easiest way to remove the choke horn on a holley

Discussion in 'High Performance Modifications' started by muscl car, Dec 6, 2007.

  1. muscl car

    muscl car Veteran Member Lifetime Gold Member

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    Jul 8, 2001
    san bernardino calif
    i'm thinking of removing the choke horns and both my holley 660's and is there an easy way to do this . i've heard of using a hacksaw and file and also the drill press/lathe method like what we've got in our race shop . besides removing the obvious like the main body what else needs to be removed in order to prevent damage to the main body while removing the choke horn
     
  2. Vintage Musclecar

    Vintage Musclecar Veteran Member

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    Mar 19, 2004
    Union, Ohio
    Honestly, cutting off the airhorns on a Holley isn't worth the trouble unless you have a hood clearance problem and are forced to run a short filter.
     
  3. muscl car

    muscl car Veteran Member Lifetime Gold Member

    18,956
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    Jul 8, 2001
    san bernardino calif
    i'm running very small 6" dia air cleaners with 1-3/4 inch tall base plate and with 4' tall filters the choke horn looks to me like it's obstructing airflow into ea carb
     
  4. Vintage Musclecar

    Vintage Musclecar Veteran Member

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    Mar 19, 2004
    Union, Ohio
    FWIW, I've seen more carbs with air horns lopped off than I can count. I'm still waiting to see a car pick up any significant performance from the modification.

    However, if you're dead-set on doing it, the best way is to completely disassemble the carbs and have a machine shop remove the air horns with an end mill. Make sure they leave the float bowl vent boss intact. While they're at it, might as well get it out of the way and have them mill the metering block surfaces flat as well as the throttle body mounting surface. I don't care if the carbs are brand-spanking new outta-the-box units, none of those surfaces are flat from the factory.

    Eric
     
  5. Dirt Reynolds

    Dirt Reynolds Veteran Member Lifetime Gold Member

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    BC, Canada
    I ran a 3310 Holley (750 vacuum secondary) on my old 413/Vortec combo. The car went from 13.49 @ 101.8 with the stock carb to an eventual best of 12.15 @ 110.5 with the airhorn milled off and jetting changes to the secondary side. That along with a set of 275/60 BFG drag radials made the biggest improvements at the track. Milling off the airhorn made a big difference in my case.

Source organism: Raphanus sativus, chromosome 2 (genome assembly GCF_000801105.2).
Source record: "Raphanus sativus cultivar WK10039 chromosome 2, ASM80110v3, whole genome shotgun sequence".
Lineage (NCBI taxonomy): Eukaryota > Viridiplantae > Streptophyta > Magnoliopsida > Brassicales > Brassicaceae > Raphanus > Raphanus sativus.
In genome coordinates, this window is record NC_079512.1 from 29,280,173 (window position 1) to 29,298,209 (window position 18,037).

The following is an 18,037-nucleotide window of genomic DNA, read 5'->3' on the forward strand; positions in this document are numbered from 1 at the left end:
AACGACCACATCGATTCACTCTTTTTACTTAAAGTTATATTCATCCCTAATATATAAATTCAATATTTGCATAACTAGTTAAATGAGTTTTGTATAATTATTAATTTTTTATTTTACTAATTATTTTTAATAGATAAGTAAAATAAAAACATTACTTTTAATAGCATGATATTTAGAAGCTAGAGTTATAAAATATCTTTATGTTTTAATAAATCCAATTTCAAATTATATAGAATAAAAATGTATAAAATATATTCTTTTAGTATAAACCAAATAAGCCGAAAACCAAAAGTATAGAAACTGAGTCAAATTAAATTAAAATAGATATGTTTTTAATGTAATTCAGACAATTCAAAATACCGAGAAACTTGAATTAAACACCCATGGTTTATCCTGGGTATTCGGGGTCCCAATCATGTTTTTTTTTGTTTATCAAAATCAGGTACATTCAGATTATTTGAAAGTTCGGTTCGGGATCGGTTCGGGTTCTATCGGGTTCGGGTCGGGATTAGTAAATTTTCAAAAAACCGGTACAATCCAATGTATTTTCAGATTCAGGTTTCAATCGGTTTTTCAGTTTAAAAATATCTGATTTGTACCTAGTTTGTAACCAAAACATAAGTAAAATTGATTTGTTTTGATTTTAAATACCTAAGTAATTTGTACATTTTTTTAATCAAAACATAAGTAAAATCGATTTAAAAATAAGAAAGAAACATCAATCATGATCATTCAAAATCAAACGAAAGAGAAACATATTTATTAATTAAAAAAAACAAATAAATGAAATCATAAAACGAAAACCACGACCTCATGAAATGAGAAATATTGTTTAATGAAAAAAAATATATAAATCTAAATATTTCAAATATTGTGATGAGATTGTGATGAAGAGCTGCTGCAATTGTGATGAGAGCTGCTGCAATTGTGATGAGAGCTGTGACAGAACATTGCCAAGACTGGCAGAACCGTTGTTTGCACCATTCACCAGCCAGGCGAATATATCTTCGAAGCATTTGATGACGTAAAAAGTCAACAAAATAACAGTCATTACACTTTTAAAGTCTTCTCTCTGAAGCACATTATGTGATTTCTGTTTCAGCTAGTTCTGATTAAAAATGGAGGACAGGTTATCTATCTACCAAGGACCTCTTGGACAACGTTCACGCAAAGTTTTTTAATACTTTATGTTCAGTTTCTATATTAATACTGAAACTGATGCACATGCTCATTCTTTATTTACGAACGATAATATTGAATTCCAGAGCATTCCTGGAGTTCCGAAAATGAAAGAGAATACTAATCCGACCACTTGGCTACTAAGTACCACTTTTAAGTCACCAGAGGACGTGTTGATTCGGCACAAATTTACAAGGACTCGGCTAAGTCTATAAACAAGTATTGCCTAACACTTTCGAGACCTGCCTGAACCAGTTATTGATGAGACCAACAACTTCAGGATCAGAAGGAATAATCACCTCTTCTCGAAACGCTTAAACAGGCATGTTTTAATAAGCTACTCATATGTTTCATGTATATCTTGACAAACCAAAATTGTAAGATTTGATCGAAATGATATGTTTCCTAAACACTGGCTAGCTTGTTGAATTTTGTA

6. 69CHVL

    69CHVL Veteran Member

    The choke horn is bigger than the venturis, so the choke horn shouldnt be an issue. UNLESS - the aircleaner is right up against the choke horn. I picked up 2mph just taking off my aircleaner at the track. I have a 1.75" drop base air cleaner that's the problem, its less than an 1" from the horn.
     
  7. onovakind67

    onovakind67 Veteran Member

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    Jul 8, 2001
    Fairfield, CA
    We picked up about 8 rwhp essentially putting the air horn back on a Holley 2-bbl with a carb hat.
     
  8. Vintage Musclecar

    Vintage Musclecar Veteran Member

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    Mar 19, 2004
    Union, Ohio
    Considering the small air cleaners on there, you might...might see a performance gain by cutting off the towers, but I'd personally experiment with some sort of larger air cleaners before I started cutting up the carbs.

    [​IMG]

    As far as the HP main body conversion, I've never done it using a 660 to start with, and since the 660 uses a funky accellerator pump design (hence the name "center squirter"), I'm not sure how that would play out. Unless you added a secondary metering block at the same time, you wouldn't be able to use the rear accellerator pump system on the HP main body. Plus, the 660 baseplate isn't designed to be used with an accellerator pump linkage on the secondary side, so you'd have to swap baseplates to a standard 750 DP-style at the same time. You would also have to add a secondary float bowl that has provisions for an accellerator pump since the 660 only uses a single 50 c.c. pump on the primary side. Lastly, with the additional (required) metering block on the secondary side, you may wind up having to turn the carbs sideways on the intake to make everything fit again, which them means you'd have to re-design your throttle linkage, etc. etc. etc.

    Nice little snowball effect there just from one potential modification (HP main body), no? LOL!. ;)

    Anyhow...my advice would be to try some larger air cleaners first to see if the car runs better with them, then go from there. It's alot easier than pulling the carbs down and carving them up.

    *EDIT* last time*

    (I used the wrong formula to calculate square inches of filtering area.)
     
    Last edited: Dec 7, 2007
  9. hhott71

    hhott71 Veteran Member Lifetime Gold Member

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    Mar 30, 2001
    Joplin Mo. 64801
    That would be an interesting machining operation,
    I hope that a mill (think Bridgeport) was used instead.

    Either way. The hacksaw, die grinder, cut-off wheel, file etc method is just as effective and very cheap, only costing you time.
     
  10. Dirt Reynolds

    Dirt Reynolds Veteran Member Lifetime Gold Member

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    Jan 17, 2003
    BC, Canada
    All my runs at the track both before I milled off the choke horn and after were done without an aircleaner. It wouldn't fit with the stock, flat steel hood on my '77 with the Victor Jr.
     

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